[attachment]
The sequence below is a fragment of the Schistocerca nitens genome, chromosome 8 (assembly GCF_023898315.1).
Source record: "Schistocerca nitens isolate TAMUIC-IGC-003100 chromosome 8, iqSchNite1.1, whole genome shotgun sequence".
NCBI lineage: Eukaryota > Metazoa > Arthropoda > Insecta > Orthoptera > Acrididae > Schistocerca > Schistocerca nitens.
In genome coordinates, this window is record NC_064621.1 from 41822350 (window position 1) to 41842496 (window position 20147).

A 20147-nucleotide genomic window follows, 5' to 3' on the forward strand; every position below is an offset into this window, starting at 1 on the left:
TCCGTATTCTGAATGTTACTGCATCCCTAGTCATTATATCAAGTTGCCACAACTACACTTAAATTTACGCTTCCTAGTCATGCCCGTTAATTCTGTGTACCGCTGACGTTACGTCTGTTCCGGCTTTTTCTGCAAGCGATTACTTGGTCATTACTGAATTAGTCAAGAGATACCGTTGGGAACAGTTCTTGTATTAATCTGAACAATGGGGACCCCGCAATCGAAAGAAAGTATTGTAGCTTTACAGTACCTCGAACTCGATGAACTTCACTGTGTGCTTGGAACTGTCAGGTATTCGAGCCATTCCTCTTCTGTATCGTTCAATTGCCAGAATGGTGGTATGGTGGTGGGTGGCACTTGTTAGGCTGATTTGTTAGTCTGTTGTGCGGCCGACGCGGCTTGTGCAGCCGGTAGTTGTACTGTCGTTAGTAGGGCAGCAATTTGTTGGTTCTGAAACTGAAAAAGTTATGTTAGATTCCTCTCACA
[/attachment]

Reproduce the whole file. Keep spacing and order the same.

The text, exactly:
The sequence below is a fragment of the Schistocerca nitens genome, chromosome 8 (assembly GCF_023898315.1).
Source record: "Schistocerca nitens isolate TAMUIC-IGC-003100 chromosome 8, iqSchNite1.1, whole genome shotgun sequence".
NCBI lineage: Eukaryota > Metazoa > Arthropoda > Insecta > Orthoptera > Acrididae > Schistocerca > Schistocerca nitens.
In genome coordinates, this window is record NC_064621.1 from 41822350 (window position 1) to 41842496 (window position 20147).

A 20147-nucleotide genomic window follows, 5' to 3' on the forward strand; every position below is an offset into this window, starting at 1 on the left:
TCCGTATTCTGAATGTTACTGCATCCCTAGTCATTATATCAAGTTGCCACAACTACACTTAAATTTACGCTTCCTAGTCATGCCCGTTAATTCTGTGTACCGCTGACGTTACGTCTGTTCCGGCTTTTTCTGCAAGCGATTACTTGGTCATTACTGAATTAGTCAAGAGATACCGTTGGGAACAGTTCTTGTATTAATCTGAACAATGGGGACCCCGCAATCGAAAGAAAGTATTGTAGCTTTACAGTACCTCGAACTCGATGAACTTCACTGTGTGCTTGGAACTGTCAGGTATTCGAGCCATTCCTCTTCTGTATCGTTCAATTGCCAGAATGGTGGTATGGTGGTGGGTGGCACTTGTTAGGCTGATTTGTTAGTCTGTTGTGCGGCCGACGCGGCTTGTGCAGCCGGTAGTTGTACTGTCGTTAGTAGGGCAGCAATTTGTTGGTTCTGAAACTGAAAAAGTTATGTTAGATTCCTCTCACA